- Incontinence pads for elderly or adults with disabilities.
- Drugs prescribed by a licensed practitioner (including insulin).
- Over-the-counter medication (including aspirin, ibuprofen, medicated creams, etc.) when approved by a licensed practitioner or other qualified health professional.
- Medical supply costs (including rental) are deductible without a prescription/approval.
- Sickroom equipment costs (including rental) are deductible without a prescription/approval.
- Adaptive aids.
- Health insurance policy costs (including dental insurance, vision insurance, etc.). The costs of policies that do not specifically cover medical costs (such as income maintenance or lump sums for death or dismemberment) are not allowable.
- Hospitalization insurance policy costs (including hospital indemnity insurance, etc.). The costs of policies that do not specifically cover medical costs (such as income maintenance or lump sums for death or dismemberment) are not allowable.
- Medicare premiums and cost-sharing/deductibles.
- Spend down expenses incurred by Medicaid recipients.
- Medicaid Buy-In for Children (MBIC) premium payments.
- Hearing aids.
- Service animals. Cost of securing and maintaining any animal trained to serve the needs of a person with disabilities, such as a guide dog or dog to help the hearing impaired. This includes dog food and veterinarian bills.
- Eyeglasses prescribed by a qualified health professional.
- Transportation costs (such as trips to the doctor, hospital, therapy, drug store, or paying someone to drive the individual for medical services, etc.). Note: When determining transportation costs, the individual may choose to use 56 cents per mile instead of keeping track of actual expenses.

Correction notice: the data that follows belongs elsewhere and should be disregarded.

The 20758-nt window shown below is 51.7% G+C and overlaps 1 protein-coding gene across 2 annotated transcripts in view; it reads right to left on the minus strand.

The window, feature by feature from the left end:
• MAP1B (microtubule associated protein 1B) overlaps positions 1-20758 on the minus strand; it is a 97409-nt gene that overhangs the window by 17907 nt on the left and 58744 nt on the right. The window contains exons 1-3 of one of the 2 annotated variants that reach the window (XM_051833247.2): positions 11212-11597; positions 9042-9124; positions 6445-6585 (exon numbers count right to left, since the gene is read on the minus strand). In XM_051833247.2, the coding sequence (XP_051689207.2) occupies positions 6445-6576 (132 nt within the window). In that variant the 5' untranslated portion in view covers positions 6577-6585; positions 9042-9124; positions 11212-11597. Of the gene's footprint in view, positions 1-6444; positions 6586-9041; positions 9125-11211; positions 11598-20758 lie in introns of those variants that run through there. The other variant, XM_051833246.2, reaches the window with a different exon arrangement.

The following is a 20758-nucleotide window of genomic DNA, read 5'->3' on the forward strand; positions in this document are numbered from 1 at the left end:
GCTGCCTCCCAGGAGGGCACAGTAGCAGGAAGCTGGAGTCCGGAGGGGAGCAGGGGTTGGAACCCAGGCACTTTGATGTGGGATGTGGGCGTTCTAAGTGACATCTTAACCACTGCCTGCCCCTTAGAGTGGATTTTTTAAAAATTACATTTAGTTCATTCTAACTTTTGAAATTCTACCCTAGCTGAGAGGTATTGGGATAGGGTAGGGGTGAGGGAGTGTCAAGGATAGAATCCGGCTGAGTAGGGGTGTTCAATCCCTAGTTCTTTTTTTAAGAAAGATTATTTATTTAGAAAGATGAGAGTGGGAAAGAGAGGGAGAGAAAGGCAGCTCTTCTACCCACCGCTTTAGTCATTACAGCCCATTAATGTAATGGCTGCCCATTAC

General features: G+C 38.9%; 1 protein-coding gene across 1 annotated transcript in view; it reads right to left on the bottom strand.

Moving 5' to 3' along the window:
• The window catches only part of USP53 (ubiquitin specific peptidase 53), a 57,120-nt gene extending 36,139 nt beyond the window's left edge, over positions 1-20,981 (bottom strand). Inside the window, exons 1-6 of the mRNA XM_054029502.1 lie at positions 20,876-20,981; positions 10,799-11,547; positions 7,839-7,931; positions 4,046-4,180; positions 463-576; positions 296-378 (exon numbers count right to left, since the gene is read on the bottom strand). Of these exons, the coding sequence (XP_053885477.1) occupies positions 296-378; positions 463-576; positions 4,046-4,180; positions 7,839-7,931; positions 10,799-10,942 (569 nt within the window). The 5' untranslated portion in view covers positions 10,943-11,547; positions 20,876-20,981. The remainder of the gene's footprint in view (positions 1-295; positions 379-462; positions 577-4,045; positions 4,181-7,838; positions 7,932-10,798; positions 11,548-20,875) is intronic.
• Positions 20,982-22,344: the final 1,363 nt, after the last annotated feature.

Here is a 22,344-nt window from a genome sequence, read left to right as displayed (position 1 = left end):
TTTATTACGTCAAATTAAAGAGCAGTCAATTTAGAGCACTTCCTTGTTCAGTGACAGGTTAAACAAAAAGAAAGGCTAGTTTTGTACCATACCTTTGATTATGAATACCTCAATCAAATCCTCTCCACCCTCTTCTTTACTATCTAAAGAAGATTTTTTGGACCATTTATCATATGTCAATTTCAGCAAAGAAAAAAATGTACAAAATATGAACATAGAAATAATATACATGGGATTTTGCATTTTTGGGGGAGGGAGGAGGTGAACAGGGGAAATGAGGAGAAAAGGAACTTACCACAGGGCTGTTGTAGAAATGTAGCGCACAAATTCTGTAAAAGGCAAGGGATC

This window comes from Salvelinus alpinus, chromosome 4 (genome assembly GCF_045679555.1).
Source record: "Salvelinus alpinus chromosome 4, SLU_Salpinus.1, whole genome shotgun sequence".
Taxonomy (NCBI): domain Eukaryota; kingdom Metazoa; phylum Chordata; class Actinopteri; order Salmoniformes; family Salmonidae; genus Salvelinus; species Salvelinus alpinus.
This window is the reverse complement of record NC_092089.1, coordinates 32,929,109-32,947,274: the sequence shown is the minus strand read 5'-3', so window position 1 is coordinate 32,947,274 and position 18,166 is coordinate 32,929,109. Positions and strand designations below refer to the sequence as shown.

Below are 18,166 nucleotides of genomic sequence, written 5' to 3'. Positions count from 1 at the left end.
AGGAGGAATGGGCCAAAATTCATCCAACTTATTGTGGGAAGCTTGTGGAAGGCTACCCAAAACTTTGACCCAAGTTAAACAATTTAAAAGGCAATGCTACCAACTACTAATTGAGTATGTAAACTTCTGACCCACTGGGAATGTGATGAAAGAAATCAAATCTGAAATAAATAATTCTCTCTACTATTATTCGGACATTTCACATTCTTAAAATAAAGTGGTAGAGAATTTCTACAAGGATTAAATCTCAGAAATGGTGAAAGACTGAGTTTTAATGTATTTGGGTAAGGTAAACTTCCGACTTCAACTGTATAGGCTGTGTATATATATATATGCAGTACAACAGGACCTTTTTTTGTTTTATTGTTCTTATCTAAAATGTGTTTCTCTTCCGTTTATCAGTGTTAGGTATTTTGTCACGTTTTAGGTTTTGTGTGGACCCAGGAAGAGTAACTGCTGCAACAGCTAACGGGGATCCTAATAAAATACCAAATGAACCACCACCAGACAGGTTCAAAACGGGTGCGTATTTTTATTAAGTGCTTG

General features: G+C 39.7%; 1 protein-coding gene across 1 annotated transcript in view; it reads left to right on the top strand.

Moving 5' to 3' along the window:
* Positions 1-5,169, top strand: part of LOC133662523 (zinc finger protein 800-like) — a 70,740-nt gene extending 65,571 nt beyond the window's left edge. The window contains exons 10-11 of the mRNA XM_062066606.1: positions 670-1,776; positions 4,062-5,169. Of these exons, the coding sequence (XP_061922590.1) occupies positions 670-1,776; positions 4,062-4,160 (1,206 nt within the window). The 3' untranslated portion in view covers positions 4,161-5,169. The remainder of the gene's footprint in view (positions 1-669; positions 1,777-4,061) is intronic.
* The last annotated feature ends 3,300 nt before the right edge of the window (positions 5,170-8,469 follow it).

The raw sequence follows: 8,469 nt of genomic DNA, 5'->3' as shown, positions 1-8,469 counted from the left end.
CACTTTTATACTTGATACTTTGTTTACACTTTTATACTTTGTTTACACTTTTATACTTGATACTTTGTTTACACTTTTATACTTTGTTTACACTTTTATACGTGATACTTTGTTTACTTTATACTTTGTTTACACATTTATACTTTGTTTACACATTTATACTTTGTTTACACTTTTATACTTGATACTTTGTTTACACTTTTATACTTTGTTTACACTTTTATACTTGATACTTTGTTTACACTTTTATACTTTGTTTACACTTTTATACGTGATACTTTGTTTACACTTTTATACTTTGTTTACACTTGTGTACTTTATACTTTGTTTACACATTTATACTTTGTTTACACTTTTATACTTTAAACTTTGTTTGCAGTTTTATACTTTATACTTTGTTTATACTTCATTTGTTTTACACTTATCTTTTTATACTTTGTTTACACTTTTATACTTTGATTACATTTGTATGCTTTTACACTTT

- Lodging costs to obtain medical services.
- Care costs. Cost of maintaining an attendant, home health aide, child care provider or housekeeper necessary because of age or illness. In addition to wages, deduct an amount equal to a one-person SNAP allotment if the applicant furnishes a majority of the attendant's meals. If the applicant has attendant care costs that could qualify under both medical and dependent care deductions, consider the cost a medical expense.
- Repayment of a loan used to pay medical expenses.
Deductions are not allowed for the following medical expenses:
- food supplements that can be purchased with SNAP, such as Ensure and baby formula, even if prescribed by a physician;
- paid or past due expenses billed prior to the initial certification period (that is, before the person was receiving SNAP); or
- herbal products.
A—1428.2 Budgeting Medical Deductions
Households that have a member who is eligible for a medical expense are eligible for a deduction using either the standard medical expense (SME) or actual medical expenses.
|At ...||then budget ...||and verify ...|
|application, if the household has medical expenses greater than $35 and less than or equal to $137 a month,||the SME,||the household has medical expenses greater than $35.|
|application, if the household has medical expenses greater than $137 a month,||actual medical expenses,||the actual monthly medical expense(s). If the household chooses not to provide verification of expenses exceeding $137, then allow the SME instead of actual expenses. The household must provide proof of expenses exceeding $35.|
||the SME,||N/A, no verification is required.|
|redetermination, if the household does not already have the SME budgeted and the household states an eligible member has medical expenses greater than $35 and less than or equal to $137,||the SME,||the household has medical expenses greater than $35.|